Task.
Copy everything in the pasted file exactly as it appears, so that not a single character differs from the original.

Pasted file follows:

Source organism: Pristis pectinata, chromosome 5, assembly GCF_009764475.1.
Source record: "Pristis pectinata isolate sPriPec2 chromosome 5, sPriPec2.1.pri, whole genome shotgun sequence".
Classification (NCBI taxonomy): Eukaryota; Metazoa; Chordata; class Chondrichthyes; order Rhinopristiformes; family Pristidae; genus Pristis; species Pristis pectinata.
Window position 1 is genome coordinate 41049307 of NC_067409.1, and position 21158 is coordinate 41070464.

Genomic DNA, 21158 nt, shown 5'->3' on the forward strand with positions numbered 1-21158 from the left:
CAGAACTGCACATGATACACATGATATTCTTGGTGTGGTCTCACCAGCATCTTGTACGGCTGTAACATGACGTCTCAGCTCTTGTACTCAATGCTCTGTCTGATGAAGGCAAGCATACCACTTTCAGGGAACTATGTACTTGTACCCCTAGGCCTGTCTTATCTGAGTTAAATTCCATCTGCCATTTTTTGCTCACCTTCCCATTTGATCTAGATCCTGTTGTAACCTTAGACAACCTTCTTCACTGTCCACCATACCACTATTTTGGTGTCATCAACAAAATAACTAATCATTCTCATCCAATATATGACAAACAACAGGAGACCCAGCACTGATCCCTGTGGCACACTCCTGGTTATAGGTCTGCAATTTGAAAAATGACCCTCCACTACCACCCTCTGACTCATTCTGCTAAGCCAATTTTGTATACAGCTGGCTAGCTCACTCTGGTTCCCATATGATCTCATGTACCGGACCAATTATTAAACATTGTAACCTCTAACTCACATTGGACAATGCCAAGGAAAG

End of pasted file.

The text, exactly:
Source organism: Pristis pectinata, chromosome 5, assembly GCF_009764475.1.
Source record: "Pristis pectinata isolate sPriPec2 chromosome 5, sPriPec2.1.pri, whole genome shotgun sequence".
Classification (NCBI taxonomy): Eukaryota; Metazoa; Chordata; class Chondrichthyes; order Rhinopristiformes; family Pristidae; genus Pristis; species Pristis pectinata.
Window position 1 is genome coordinate 41049307 of NC_067409.1, and position 21158 is coordinate 41070464.

Genomic DNA, 21158 nt, shown 5'->3' on the forward strand with positions numbered 1-21158 from the left:
CAGAACTGCACATGATACACATGATATTCTTGGTGTGGTCTCACCAGCATCTTGTACGGCTGTAACATGACGTCTCAGCTCTTGTACTCAATGCTCTGTCTGATGAAGGCAAGCATACCACTTTCAGGGAACTATGTACTTGTACCCCTAGGCCTGTCTTATCTGAGTTAAATTCCATCTGCCATTTTTTGCTCACCTTCCCATTTGATCTAGATCCTGTTGTAACCTTAGACAACCTTCTTCACTGTCCACCATACCACTATTTTGGTGTCATCAACAAAATAACTAATCATTCTCATCCAATATATGACAAACAACAGGAGACCCAGCACTGATCCCTGTGGCACACTCCTGGTTATAGGTCTGCAATTTGAAAAATGACCCTCCACTACCACCCTCTGACTCATTCTGCTAAGCCAATTTTGTATACAGCTGGCTAGCTCACTCTGGTTCCCATATGATCTCATGTACCGGACCAATTATTAAACATTGTAACCTCTAACTCACATTGGACAATGCCAAGGAAAG